According to NASA, the galaxy images, magnified through a phenomenon called gravitational lensing, reveal a tangled web of misshapen objects punctuated by exotic patterns such as rings and arcs. The odd shapes are due largely to the foreground lensing galaxies’ powerful gravity distorting the images of the background galaxies. The unusual forms also may have been produced by spectacular collisions between distant, massive galaxies in a sort of cosmic demolition derby.
“We have hit the jackpot of gravitational lenses,” said lead researcher James Lowenthal of Smith College in Northampton, Massachusetts. “These ultra-luminous, massive, starburst galaxies are very rare. Gravitational lensing magnifies them so that you can see small details that otherwise are unimaginable. We can see features as small as about 100 light-years or less across. We want to understand what’s powering these monsters, and gravitational lensing allows us to study them in greater detail.”
The galaxies are ablaze with runaway star formation, pumping out more than 10,000 new stars a year. This unusually rapid star birth is occurring at the peak of the universe’s star-making boom more than 8 billion years ago. The star-birth frenzy creates lots of dust, which enshrouds the galaxies, making them too faint to detect in visible light. But they glow fiercely in infrared light, shining with the brilliance of 10 trillion to 100 trillion suns.
Gravitational lenses occur when the intense gravity of a massive galaxy or cluster of galaxies magnifies the light of fainter, more distant background sources. Previous observations of the galaxies, discovered in far-infrared light by ground- and space-based observatories, had hinted of gravitational lensing. But Hubble’s keen vision confirmed the researchers’ suspicion.
According to the research team, only a few dozen of these bright infrared galaxies exist in the universe, scattered across the sky. They reside in unusually dense regions of space that somehow triggered rapid star formation in the early universe.
The galaxies may hold clues to how galaxies formed billions of years ago. “There are so many unknowns about star and galaxy formation,” Lowenthal explained. “We need to understand the extreme cases, such as these galaxies, as well as the average cases, like our Milky Way, in order to have a complete story about how galaxy and star formation happen.”
These bright objects existed between 8 billion and 11.5 billion years ago, when the universe was making stars more vigorously than it is today. The galaxies’ star-birth production is 5,000 to 10,000 times higher than that of our Milky Way. However, the ultra-bright galaxies are pumping out stars using only the same amount of gas contained in the Milky Way.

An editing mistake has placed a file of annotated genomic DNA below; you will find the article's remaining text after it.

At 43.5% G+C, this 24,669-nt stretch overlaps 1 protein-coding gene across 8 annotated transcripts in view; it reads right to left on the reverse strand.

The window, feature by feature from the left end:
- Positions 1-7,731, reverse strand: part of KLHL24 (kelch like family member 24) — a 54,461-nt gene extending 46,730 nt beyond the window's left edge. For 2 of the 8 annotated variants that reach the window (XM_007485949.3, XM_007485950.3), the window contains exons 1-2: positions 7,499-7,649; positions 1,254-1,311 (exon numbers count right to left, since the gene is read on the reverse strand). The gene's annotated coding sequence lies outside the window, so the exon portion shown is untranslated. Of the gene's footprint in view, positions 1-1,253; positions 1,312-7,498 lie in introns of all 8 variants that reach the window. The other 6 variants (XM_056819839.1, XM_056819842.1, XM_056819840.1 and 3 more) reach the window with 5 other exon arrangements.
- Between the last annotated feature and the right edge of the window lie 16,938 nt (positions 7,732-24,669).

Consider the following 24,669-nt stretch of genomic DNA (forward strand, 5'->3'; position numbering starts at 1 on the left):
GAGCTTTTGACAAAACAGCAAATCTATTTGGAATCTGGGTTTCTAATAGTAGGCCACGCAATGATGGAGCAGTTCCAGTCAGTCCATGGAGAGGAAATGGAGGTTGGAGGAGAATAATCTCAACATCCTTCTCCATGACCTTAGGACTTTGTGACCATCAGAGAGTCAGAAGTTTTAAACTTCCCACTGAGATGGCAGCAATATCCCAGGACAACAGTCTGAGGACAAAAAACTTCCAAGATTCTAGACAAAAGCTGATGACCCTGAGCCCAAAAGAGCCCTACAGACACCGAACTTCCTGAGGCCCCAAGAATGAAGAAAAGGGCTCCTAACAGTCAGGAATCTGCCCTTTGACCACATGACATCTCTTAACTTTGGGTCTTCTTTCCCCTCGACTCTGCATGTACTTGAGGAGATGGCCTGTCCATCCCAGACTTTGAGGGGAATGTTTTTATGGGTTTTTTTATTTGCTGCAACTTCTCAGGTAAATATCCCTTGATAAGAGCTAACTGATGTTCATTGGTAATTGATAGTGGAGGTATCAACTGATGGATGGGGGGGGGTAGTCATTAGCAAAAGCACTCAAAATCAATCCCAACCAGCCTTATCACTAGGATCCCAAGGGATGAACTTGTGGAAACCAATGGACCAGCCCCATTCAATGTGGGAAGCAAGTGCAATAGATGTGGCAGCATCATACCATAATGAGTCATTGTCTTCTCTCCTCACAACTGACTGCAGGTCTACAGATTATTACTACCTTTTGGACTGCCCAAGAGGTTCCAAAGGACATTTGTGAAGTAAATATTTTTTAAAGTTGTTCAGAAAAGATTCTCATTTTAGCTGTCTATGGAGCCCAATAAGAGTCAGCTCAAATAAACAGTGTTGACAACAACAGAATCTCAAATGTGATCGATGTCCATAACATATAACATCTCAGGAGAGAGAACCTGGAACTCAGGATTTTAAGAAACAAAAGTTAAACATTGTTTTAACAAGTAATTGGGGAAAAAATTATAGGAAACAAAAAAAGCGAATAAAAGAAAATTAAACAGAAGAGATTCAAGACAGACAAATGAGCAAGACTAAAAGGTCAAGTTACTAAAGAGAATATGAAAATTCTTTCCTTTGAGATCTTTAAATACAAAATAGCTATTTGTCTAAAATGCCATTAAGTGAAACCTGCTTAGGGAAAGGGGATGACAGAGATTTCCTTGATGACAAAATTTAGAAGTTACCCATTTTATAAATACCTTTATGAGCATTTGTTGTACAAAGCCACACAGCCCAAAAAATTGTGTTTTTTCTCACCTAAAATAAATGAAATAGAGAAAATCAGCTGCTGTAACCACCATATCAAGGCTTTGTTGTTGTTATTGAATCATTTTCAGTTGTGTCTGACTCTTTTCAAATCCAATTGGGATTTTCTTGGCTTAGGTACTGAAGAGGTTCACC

So, the nagging question is, what is powering the prodigious star birth? “We’ve known for two decades that some of the most luminous galaxies in the universe are very dusty and massive, and they’re undergoing bursts of star formation,” Lowenthal said. “But they’ve been very hard to study because the dust makes them practically impossible to observe in visible light. They’re also very rare: they don’t appear in any of Hubble’s deep-field surveys. They are in random parts of the sky that nobody’s looked at before in detail. That’s why finding that they are gravitationally lensed is so important.”
These galaxies may be the brighter, more distant cousins of the ultra-luminous infrared galaxies (ULIRGS), hefty, dust-cocooned, starburst galaxies, seen in the nearby universe. The ULIRGS’ star-making output is stoked by the merger of two spiral galaxies, which is one possibility for the stellar baby boom in their more-distant relatives. However, Lowenthal said that computer simulations of the birth and growth of galaxies show that major mergers occur at a later epoch than the one in which these galaxies are seen.
Another idea for the star-making surge is that lots of gas, the material that makes stars, is flooding into the faraway galaxies. “The early universe was denser, so maybe gas is raining down on the galaxies, or they are fed by some sort of channel or conduit, which we have not figured out yet,” Lowenthal said. “This is what theoreticians struggle with: How do you get all the gas into a galaxy fast enough to make it happen?”
The research team plans to use Hubble and the Gemini Observatory in Hawaii to try to distinguish between the foreground and background galaxies so they can begin to analyze the details of the brilliant monster galaxies.